Radios I Have Known

Sangean DT-400W AM/FM/weather band radio

Sangean DT-400W in retail package

I don't have many radios capable of picking up the specialized National Weather Service broadcasts. The best radio I have for this purpose is the Sangean DT-400W. It has the usual AM and FM bands as well as the ability to pick up National Weather Service broadcasts. It's shown here in the packaging in which it arrived from Amazon. It definitely wasn't frustration-free packaging!

The radio's appearance is strikingly different from the usual black or silver radio (with gray for an added splash of variety). It's yellow and black. Otherwise, it's similar to the DT-200VX that is also featured at this site. I believe that the DT-400W's AM and FM circuitry are identical, and the controls are nearly the same as in the DT-200VX.

The unusually noise-free AM performance is definitely similar to the DT-200VX. When I first got it, I tested it out in my noisy, computer-filled San Francisco office. That's an environment that defeats most AM radios, but not this one: I could get clear, clean audio from KCBS and KGO. Other local stations had some noise but could at least be heard. That means it's another candidate to be a hotel bathroom radio (that's a compliment). FM performance was acceptable - at least there was very little tuner overload - but it was so-so, just like the DT-200VX.

It's also great to have a weather radio with me as I travel. With local AM and FM stations being increasingly automated, and decreasingly likely to have weather forecasts and other information, it's a useful travel companion.

The DT-400W can tune all seven channels on the special VHF band that's reserved for the National Weather Service broadcasts. An article in the May 1973 issue of Popular Electronics explained that the special weather-radio service had its origins in Chicago in the early 1950's, expanding to Kansas City and New York City by 1962. By 1973, there were around 60 stations. There are now many more. There are five stations serving parts of the San Francisco Bay Area. The overlapping coverage is necessary because of the difficult terrain that blocks signals.

Weather band button on the Sangean-DT400W

The weather band is selected by pressing the WX button on the side of the radio. Holding that button down allows the use of its alerting feature. In the event of a weather warning, the Weather Service sends out an alert signal that will activate specially equipped radios. This is one such radio. The alert feature can be set to be on for 4, 8, or 12 hours at a time. In the Bay Area, I would expect that it would be rarely activated. In the Midwest in the spring, that would be another story altogether.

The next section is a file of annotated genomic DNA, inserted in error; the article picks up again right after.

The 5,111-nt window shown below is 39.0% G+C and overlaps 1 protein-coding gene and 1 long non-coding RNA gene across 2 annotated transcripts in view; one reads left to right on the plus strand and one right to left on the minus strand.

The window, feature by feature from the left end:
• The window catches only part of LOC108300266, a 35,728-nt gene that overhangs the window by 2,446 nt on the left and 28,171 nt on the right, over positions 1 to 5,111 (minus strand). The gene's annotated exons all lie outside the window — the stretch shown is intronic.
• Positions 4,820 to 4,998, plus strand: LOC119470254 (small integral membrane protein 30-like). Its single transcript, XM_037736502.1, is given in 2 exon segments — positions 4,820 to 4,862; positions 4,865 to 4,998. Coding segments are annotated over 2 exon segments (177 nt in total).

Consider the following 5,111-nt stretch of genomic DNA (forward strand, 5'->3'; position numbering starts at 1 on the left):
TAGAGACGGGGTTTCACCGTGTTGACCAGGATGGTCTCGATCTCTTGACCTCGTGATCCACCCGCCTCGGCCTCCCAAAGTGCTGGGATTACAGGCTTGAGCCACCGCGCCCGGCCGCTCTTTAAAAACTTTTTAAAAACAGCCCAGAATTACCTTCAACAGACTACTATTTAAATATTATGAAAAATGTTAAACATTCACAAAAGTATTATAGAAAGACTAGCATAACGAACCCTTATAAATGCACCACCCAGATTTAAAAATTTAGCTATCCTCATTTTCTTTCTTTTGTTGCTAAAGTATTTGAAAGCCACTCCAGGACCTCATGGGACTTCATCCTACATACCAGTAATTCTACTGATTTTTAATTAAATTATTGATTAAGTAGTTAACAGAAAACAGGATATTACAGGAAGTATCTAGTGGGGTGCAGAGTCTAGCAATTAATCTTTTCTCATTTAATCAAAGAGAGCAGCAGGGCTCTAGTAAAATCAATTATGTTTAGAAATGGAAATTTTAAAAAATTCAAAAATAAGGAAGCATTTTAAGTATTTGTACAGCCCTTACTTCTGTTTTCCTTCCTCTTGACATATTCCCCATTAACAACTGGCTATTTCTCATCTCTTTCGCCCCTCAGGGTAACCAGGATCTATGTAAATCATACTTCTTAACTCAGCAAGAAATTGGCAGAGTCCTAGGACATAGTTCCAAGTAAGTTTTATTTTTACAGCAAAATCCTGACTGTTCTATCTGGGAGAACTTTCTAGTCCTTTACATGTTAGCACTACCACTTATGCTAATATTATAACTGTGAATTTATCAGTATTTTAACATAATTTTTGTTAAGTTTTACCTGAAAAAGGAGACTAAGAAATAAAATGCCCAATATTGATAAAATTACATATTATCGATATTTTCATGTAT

Also on the side is a locking switch, to prevent the unit from being turned on (or off) accidentally. The DT-200VX has the same switch. Both radios also have a built-in clock that displays when the radio is off. They both have a 90-minute sleep timer that's on by default. You have to hold down the power button when first turning on the radio to turn off the sleep timer. I think this feature of the radio is not well done and isn't even necessary. There are 19 presets, just like the DT-200VX. Presets can't be set for weather-band stations, though.

Sangean DT-400W weather band display by channel number

The radio comes with a plug-in antenna, shown in the photos here. On the weather band, the radio seems to be quite sensitive. I could easily get the main Weather Service station for the Bay Area from San Francisco on channel 1 (162.400 MHz), but I got an even better signal from a lower-power fill-in station intended to serve Napa and Marin counties on channel 5 (162.500 MHz). I was even able to get the station targeted toward Contra Contra County on channel 2 (162.425 MHz) even though it broadcasts from Mt. Diablo. Even though I live less than half a mile away from the county line, we're downslope from Mt. Diablo and can't receive either of the TV stations that broadcast from that site. But I was able to get a weak yet listenable signal on the weather radio. Reception from the South Bay station on Mt. Umunhum is good (channel 7, 162.550 MHz).

Overall, this is a well-designed radio that's especially good on the weather band, good on AM, and passable (albeit mediocre) on regular broadcast FM. The alert feature could be a lifesaver in severe weather. How could the radio be improved? Better FM reception to start with, and the ability either to stand up or the addition of a stand. I'd also get rid of the sleep timer. Aside from the issue with FM reception, though, these aren't big deficiencies. For $55 from Amazon, I think it's worth the price. The yellow color adds just a little interest, too.

Posted October 11, 2011